I am a regular reader of Fast Company magazine. And it was interesting to me that Beyoncé graced the cover of the July/August edition.

The cover blurb was “CREATE. DEFY. SLAY. What Every Business Can Learn From Beyoncé.”

And then last Friday, there she was again. This time, in full color on page D-1 of the Wall Street Journal! The article was titled “Beyoncé’s Biggest Project Yet: CEO.”

I respect these two business publications very much, so I knew they must be on to something. But first, my recent personal experience with Beyoncé.

beyonce-cover

My eldest daughter, Alex, is obsessed with Beyoncé. When I say obsessed, I mean there is something about Beyoncé that has attracted Alex to her and her music. She goes to every concert, knows the words to every song, and basically knows her life story. So, I asked her what it was. She said:

From what I’ve read (and saw for myself at her Formation World Tour), each detail of the staging, the program, the choreography, and the costuming had Beyoncé’s name written all over it. She is creative, yet a perfectionist.

In reading the two articles on Beyoncé, here are a few highlights that I learned about her success. All of these are excellent lessons for CEOs.

  1. She started reviewing her own profit and loss statements as a teenager. (How many of us in family businesses expose our children to P&Ls over the dinner table?)
  2. She knows what she stands for. And, she hasn’t been afraid to “fire” (some of) her fans (we call this alignment). Beyoncé received backlash from some fans when she went political during her February 2016 Super Bowl performance, but she didn’t back down.
  3. She values marketing and doesn’t dilute her brand.
  4. She’s a risk taker, but does it with discipline. She also embraces disruption. She was the first artist to drop an album unannounced, and it went straight to the top of the Billboard chart.
  5. She plays the long game—with great thought and investment. (Check out her new clothing brand, Ivy Park).

In the Fast Company article, Airbnb Chief Marketing Officer Jonathan Mildenhall is quoted: “We’re asking ourselves, so, what’s our lemonade? Because we don’t ever want to become predictable. Every time we engage with our consumers, our target audience, our community, we want to surprise them, to inspire them, to delight them. And we want to do it in a way that then drives a disproportionate share of popular conversation.”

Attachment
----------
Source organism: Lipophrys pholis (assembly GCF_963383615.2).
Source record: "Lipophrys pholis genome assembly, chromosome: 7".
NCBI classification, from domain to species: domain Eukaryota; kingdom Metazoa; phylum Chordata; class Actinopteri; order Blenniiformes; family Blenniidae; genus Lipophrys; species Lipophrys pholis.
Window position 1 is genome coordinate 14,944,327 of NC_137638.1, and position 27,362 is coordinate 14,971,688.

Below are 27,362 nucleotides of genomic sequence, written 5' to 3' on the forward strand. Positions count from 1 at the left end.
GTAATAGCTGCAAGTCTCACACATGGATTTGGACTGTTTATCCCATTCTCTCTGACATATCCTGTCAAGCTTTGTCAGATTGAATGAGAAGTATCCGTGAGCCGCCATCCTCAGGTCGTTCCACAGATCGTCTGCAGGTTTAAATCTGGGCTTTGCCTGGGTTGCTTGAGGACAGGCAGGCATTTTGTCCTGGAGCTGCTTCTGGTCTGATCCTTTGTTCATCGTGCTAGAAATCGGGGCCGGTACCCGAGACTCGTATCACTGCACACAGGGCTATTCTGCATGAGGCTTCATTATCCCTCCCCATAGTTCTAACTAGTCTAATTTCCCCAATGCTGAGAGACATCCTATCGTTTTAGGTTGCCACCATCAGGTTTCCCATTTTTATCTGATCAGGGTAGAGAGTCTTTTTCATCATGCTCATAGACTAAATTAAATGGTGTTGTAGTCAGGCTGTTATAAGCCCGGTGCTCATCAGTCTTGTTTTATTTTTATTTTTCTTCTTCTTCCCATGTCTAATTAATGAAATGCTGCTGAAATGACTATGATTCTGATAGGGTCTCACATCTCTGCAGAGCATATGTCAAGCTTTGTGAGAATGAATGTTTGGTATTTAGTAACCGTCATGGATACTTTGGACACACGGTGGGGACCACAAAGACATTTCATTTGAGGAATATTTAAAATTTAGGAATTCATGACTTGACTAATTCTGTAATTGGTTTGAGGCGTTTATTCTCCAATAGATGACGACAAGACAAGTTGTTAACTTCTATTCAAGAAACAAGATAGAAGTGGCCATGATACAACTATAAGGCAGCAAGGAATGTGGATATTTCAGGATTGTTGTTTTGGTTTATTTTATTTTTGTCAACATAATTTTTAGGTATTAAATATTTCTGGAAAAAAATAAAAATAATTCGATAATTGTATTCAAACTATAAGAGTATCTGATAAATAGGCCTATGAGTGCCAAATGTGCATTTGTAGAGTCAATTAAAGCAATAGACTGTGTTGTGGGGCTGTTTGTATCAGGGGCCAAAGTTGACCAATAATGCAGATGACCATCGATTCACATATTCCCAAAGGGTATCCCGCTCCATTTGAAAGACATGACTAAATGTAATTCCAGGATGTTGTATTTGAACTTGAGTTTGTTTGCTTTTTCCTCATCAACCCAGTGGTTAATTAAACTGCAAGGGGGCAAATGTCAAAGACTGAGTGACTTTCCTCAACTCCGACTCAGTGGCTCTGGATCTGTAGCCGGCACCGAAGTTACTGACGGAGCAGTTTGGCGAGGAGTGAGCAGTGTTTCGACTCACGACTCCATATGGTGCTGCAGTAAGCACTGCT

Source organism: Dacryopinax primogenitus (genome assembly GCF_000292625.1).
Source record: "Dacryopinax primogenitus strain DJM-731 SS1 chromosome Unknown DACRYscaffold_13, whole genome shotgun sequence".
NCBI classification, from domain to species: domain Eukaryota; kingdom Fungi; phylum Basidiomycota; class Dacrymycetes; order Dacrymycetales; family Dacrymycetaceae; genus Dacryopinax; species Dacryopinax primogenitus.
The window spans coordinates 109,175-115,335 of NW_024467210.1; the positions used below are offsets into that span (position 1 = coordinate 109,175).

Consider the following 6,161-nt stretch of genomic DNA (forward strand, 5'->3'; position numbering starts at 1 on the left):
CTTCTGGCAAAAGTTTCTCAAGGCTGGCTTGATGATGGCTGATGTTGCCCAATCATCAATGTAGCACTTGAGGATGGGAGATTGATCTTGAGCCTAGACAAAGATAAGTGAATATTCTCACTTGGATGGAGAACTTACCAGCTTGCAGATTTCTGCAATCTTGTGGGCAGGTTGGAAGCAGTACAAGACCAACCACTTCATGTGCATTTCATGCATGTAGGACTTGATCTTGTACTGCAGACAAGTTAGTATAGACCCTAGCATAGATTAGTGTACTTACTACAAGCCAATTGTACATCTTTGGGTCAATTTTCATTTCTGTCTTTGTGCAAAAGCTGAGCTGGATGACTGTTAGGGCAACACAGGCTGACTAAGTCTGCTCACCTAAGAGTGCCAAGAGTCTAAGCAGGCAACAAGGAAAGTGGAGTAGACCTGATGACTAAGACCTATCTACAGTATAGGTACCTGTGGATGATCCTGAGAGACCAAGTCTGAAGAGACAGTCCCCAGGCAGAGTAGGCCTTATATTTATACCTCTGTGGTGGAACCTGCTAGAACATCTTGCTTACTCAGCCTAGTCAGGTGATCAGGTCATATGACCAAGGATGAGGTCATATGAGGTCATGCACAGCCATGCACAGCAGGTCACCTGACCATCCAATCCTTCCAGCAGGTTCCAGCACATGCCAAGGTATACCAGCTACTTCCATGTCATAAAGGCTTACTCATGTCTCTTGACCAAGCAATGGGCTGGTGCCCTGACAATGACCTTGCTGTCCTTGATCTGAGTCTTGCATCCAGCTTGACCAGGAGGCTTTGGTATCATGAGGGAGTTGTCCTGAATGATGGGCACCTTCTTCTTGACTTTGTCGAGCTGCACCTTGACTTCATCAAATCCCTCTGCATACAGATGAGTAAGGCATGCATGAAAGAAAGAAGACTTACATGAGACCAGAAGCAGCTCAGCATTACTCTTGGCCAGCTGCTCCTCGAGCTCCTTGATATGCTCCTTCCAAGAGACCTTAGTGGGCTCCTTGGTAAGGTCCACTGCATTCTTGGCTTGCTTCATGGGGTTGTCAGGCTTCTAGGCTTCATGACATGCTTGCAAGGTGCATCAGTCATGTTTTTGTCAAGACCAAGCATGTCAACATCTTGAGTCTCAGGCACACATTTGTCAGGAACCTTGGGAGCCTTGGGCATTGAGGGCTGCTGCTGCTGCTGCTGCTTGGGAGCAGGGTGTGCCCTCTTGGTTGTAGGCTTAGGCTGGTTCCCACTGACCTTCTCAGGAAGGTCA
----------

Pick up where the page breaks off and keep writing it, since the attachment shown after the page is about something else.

If the chief marketing officer of Airbnb is a student of Beyoncé Knowles-Carter, then I think I can be too. Business lessons can come from anywhere!

And in the words of Beyoncé, “Who needs a degree when you’re schoolin’ life?”

Karen

Shoppers demand fresh turmeric for health benefits and brilliant color

Frieda's Specialty Produce - Turmeric - Fresh & Trending

LOS ALAMITOS, CA (September 2016) — “Fresh is best” applies to turmeric, this year’s hottest trend in food that shows no sign of slowing down. From popular websites to printed magazines, turmeric is cropping up everywhere. Savvy shoppers have discovered the benefits of the fresh rhizome over its dried or powdered counterpart, and are looking in the produce aisle for the fresh spice for its nutritional boost, brilliant color, and fresh flavor.

The Google Food Trends 2016 Report confirms that turmeric is a top trending search word—with searches increasing 56 percent between November 2015 and January 2016, and “turmeric root” as one of its top phrases.

Leading food and cooking websites Food52, The Kitchn, and Epicurious all prefer fresh turmeric for its brighter color, more earthy-peppery flavor, and more concentrated level of curcumin, a beneficial compound with anti-inflammatory and antioxidant properties.

The therapeutic, turmeric-infused dairy or plant-based milk beverage known as “golden milk” was the trending summer topic, showing up at every corner of the internet from fitness sites Shape and Pop Sugar Fitness, and lifestyle site The Social (Canada), to news source The Guardian.

Most recently, the October issue of Cooking Light magazine features fresh turmeric as one of the “Trending Tastes from Cooking Light’s Editors” in a 3-page article.